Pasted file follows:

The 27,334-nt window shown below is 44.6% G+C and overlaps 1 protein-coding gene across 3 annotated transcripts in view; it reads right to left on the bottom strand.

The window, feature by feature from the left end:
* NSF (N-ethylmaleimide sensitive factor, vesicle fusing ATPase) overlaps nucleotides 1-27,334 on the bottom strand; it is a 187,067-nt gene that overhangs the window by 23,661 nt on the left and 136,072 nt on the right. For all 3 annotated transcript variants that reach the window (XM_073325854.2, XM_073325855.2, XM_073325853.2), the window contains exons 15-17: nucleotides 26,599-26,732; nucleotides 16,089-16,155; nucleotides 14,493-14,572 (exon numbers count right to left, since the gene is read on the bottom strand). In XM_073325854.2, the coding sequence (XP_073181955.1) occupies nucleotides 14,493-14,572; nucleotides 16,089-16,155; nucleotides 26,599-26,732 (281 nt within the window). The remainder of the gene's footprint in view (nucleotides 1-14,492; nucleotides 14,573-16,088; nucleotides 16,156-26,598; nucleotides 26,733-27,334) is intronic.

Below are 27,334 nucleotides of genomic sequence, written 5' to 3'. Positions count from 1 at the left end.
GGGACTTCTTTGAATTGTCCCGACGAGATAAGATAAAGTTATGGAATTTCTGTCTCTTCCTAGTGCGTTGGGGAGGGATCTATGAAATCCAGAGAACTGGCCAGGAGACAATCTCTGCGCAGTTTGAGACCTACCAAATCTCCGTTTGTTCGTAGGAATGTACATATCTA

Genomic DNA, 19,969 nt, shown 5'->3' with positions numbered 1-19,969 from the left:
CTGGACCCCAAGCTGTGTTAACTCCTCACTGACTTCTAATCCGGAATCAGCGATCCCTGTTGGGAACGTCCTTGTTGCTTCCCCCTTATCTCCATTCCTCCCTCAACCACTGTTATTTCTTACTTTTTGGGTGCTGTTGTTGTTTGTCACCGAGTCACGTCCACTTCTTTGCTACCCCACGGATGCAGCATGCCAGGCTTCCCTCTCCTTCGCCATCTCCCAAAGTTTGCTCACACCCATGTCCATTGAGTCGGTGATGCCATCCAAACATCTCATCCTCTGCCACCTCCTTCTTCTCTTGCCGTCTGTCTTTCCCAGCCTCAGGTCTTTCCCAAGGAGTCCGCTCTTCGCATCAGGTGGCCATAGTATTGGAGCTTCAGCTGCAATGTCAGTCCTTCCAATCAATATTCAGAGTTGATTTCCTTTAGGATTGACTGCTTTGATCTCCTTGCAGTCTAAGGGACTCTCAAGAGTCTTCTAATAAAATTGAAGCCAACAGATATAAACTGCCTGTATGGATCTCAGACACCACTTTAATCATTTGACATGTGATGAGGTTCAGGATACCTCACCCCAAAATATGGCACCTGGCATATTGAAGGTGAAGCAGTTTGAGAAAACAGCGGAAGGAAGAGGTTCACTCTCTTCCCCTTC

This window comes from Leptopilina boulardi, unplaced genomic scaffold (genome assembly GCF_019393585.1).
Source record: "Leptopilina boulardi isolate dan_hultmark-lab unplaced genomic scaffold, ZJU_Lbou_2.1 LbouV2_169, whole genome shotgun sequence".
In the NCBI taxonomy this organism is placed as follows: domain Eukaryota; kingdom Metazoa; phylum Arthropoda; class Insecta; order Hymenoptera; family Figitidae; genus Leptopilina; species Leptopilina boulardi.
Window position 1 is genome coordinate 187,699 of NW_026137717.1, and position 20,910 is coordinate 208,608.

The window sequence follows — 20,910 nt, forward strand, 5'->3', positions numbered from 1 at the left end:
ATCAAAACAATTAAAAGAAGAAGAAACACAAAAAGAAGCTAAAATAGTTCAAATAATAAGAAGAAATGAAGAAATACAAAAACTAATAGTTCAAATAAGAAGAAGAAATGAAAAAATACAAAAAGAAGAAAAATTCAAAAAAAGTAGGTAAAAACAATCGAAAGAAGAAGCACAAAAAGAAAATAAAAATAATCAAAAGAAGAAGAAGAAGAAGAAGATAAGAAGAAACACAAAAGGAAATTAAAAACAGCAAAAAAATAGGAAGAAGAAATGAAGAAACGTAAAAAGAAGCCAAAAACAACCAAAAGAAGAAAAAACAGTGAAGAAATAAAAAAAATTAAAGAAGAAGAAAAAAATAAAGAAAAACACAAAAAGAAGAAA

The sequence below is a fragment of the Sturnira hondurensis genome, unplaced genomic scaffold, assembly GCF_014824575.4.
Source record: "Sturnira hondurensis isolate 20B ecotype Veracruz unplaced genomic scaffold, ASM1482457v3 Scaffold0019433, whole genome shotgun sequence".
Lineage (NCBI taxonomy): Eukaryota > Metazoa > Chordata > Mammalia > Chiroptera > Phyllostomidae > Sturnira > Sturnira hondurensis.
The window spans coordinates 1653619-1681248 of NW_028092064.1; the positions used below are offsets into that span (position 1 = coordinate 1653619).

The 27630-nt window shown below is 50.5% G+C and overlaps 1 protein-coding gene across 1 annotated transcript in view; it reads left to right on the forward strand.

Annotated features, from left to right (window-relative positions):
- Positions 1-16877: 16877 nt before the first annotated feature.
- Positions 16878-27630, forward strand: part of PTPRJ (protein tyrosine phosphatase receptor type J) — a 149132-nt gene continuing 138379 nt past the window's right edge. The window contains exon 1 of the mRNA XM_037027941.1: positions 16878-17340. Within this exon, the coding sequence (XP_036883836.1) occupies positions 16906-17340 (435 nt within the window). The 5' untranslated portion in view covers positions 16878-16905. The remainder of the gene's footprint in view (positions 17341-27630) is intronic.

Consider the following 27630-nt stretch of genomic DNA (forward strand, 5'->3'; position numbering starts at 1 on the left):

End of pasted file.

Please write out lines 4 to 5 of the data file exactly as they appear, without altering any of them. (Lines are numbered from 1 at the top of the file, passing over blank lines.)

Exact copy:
Below are 27,334 nucleotides of genomic sequence, written 5' to 3'. Positions count from 1 at the left end.
GGGACTTCTTTGAATTGTCCCGACGAGATAAGATAAAGTTATGGAATTTCTGTCTCTTCCTAGTGCGTTGGGGAGGGATCTATGAAATCCAGAGAACTGGCCAGGAGACAATCTCTGCGCAGTTTGAGACCTACCAAATCTCCGTTTGTTCGTAGGAATGTACATATCTA